Chronic muscle stimulation increases lactate transport in rat skeletal muscle

Mol Cell Biochem. 1996 Mar 9;156(1):51-7. doi: 10.1007/BF00239319.


The aim of this study was to examine the effects of chronic low frequency stimulation on the lactate transport across the plasma membrane of the tibialis anterior (TA) muscle of the rat. Stimulating electrodes were implanted on either side of the peroneal nerve in one hindlimb. Chronic stimulation (10 Hz, 50 microsecond bursts, 24h/day) commenced 7 days after surgery, and were continued for 7 days. Animals were then left for 24 h, and thereafter muscles were obtained. Cytochrome C-oxidase activity was increased 1.9-fold in the stimulated TA compared to the control TA (p < 0.05). Lactate transport (zero-trans) was measured in giant sarcolemmal vesicles obtained from the chronically stimulated TA and the control TA. At each of the concentrations used in these studies a significant increase in lactate transport was observed; 2.8-fold increase at 1 mM lactate p < 0.05); 2-fold increases at both 30 mM and 50 mM lactate p < 0.05). These studies have shown that lactate transport capacity is markedly increased in response to chronic muscle contraction.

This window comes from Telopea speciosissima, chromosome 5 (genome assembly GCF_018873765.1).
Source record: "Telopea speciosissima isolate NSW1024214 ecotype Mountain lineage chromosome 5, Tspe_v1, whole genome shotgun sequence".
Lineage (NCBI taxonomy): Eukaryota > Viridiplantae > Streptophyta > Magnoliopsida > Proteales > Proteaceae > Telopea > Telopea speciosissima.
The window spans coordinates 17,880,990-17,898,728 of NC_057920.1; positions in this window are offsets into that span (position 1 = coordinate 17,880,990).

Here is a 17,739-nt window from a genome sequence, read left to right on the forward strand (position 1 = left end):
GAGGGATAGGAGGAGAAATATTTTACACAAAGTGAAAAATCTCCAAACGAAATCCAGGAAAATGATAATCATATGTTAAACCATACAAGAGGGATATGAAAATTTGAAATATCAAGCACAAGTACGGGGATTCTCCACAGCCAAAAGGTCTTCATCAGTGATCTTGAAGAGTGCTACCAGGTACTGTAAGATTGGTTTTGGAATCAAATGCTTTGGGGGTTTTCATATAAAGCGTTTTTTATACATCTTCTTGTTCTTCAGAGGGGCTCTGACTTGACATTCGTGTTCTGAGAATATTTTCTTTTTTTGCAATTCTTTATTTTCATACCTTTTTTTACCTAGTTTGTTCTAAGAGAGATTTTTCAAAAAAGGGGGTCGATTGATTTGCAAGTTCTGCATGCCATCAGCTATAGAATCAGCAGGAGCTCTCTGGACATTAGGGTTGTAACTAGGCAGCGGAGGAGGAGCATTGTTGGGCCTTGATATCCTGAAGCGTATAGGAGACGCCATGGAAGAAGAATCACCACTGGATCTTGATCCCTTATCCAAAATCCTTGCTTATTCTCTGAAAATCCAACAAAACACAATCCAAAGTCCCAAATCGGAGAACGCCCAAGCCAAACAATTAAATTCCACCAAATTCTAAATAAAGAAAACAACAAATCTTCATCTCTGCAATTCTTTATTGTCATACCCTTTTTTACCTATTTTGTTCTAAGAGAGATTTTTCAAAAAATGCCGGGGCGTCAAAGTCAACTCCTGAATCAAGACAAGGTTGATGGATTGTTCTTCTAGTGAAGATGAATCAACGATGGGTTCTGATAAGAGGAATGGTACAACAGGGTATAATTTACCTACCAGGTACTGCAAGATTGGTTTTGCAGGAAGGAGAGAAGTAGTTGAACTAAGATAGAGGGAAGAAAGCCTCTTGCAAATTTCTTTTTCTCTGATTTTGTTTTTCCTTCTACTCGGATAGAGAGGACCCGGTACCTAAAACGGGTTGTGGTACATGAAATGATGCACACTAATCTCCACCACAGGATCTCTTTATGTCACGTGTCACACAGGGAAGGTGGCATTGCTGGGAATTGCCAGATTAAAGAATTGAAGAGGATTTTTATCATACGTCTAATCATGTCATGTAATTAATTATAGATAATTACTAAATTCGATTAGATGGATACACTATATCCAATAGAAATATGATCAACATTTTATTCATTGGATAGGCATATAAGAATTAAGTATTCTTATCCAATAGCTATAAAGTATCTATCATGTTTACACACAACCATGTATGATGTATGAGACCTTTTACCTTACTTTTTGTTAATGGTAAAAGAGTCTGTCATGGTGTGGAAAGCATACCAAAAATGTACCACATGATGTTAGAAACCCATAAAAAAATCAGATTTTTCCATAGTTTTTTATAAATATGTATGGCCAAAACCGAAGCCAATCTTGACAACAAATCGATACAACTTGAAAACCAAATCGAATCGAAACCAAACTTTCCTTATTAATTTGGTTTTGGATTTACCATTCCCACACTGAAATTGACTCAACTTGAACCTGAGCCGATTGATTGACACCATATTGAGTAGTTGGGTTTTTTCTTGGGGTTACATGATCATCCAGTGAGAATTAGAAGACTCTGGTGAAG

Publication types

  • Research Support, Non-U.S. Gov't

MeSH terms

  • Action Potentials
  • Animals
  • Biological Transport
  • Biomarkers
  • Carrier Proteins / genetics
  • Carrier Proteins / metabolism*
  • Electric Stimulation
  • Electron Transport Complex IV / analysis
  • Gene Expression Regulation
  • Kinetics
  • Lactates / metabolism*
  • Male
  • Monocarboxylic Acid Transporters
  • Muscle Contraction / physiology*
  • Muscle Proteins / genetics
  • Muscle Proteins / metabolism*
  • Muscle, Skeletal / metabolism*
  • Peroneal Nerve / physiology*
  • Rats
  • Rats, Sprague-Dawley
  • Sarcolemma / metabolism


  • Biomarkers
  • Carrier Proteins
  • Lactates
  • Monocarboxylic Acid Transporters
  • Muscle Proteins
  • Electron Transport Complex IV